Lecture Schedule: Monday and Wednesday | 11:00 a.m. – 12:15 p.m.
Faculty: Amir Alexander | History, Coordinator
Giulia Sissa | Comparative Literature
Theodore Porter | History
Zrinka Stahuljak | Political Science
Librarian: Sylvia Page | Powell Library
Writing Consultant: Peggy Davis | Writing Programs
Inquiry Specialist: Lou Baya Ould Rouis

At some point in all our lives, we have questioned what drives people to certain action. It is in our nature to ask, “What is our place in the world?” or “Why do some have power, while others do not?” These enduring questions have been examined by some of the greatest classic Western thinkers such as Friedrich Nietzsche, Sigmund Freud, Virginia Woolf. Through this Cluster, students are brought into the conversation that has spanned the centuries. By exploring social, political, philosophical, literary and scientific thought from the 17th century to the present, students will learn that the problems, and the solutions proposed through literature are neither simple nor settled. Students are encouraged bring an openness, curiosity and rigorous questioning to class as they engage and wrestle with the ideas presented in class.

What are the Benefits?

  • Satisfy 4 GEs requirements
  • Satisfy Writing II requirement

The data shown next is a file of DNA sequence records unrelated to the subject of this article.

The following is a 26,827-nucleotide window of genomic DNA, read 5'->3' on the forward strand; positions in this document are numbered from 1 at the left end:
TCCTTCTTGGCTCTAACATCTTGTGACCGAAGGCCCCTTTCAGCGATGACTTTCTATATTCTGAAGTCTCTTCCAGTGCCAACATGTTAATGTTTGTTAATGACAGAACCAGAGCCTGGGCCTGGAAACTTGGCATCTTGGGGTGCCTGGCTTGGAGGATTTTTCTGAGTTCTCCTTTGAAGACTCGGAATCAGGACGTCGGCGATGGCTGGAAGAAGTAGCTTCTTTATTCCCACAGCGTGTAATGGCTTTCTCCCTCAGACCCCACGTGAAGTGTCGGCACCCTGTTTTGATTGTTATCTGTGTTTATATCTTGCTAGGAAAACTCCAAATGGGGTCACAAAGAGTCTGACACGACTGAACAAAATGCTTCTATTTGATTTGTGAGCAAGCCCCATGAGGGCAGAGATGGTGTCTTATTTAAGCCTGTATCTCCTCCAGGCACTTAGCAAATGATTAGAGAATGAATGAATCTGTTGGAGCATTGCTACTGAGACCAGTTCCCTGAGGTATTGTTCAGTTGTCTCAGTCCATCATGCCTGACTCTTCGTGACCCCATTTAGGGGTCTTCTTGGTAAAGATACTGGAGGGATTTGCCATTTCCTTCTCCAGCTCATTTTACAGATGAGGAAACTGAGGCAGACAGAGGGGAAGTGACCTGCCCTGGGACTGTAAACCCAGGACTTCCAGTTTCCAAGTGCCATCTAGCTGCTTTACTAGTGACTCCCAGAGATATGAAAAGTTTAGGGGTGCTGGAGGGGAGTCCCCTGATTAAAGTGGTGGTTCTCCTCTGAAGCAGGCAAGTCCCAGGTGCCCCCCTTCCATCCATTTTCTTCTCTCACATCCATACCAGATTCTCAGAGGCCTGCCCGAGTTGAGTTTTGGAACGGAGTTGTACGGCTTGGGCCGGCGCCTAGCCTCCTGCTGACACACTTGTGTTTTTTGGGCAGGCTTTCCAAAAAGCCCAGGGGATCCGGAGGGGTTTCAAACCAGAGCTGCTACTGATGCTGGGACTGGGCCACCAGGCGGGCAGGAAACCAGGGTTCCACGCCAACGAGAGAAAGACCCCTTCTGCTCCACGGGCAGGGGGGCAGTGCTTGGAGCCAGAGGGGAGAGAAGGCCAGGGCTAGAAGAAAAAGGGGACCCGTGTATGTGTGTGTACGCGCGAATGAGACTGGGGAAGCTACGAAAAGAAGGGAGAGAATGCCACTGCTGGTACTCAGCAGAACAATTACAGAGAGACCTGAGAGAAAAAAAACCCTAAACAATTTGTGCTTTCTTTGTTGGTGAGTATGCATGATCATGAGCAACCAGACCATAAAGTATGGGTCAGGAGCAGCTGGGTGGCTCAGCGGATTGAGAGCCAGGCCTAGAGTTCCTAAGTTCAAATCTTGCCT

• 18 units toward degree
  • College Honors units including Honors Collegium
  • Priority Enrollment in Eng. Comp. 3

Writing II and Foundation Area General Education Credit

Upon completion of the yearlong cluster, students will fulfill the Writing II requirement and satisfy 4 GE course requirements:

  • 3 in Foundations of Society & Culture (1 in Historical Analysis and 2 in Social Analysis)
  • 1 in Foundations of the Arts & Humanities (Philosophical and Linguistic Analysis)

Social Thought Minor

For students interested in continuing their academic study of modern thought, consider the Social Thought Minor. The completion of GE Cluster 21A and 21B satisfies all lower division requirements for the minor. See more information on the minor and how to apply .
I had no idea what I was getting into with this course, but I absolutely loved it. The material was fascinating, the lectures were really well thought out, and the things I learned in this class honestly make me feel much more knowledgeable about society.

Course Format

During fall and winter quarters, the course meets twice each week for lectures and once a week for a two-hour section discussion. Discussion topics look at the following themes:

  • The source and legitimacy of political authority
  • The meaning and limits of human freedom
  • The status of women
  • The dynamics of capitalist markets
  • The role of slavery
  • Imperialism and colonialism in the constitution of modern European thought
  • The workings of the human psyche
  • The limits of reason

Spring Seminars

During spring quarter, students choose a seminar that allows them to explore a particular topic in greater depth. Previous seminar titles have included:

  • I Feel, Therefore I Am–I Think: History of Emotions
  • Slavery and Freedom: Modern Thought on Drugs
  • Humanism between Europe and its Others
  • Fantastic Enlightenment
  • The Political Animal and its Nonhuman Others
  • Being Human: Identity in the Age of Genomics and Neuroscience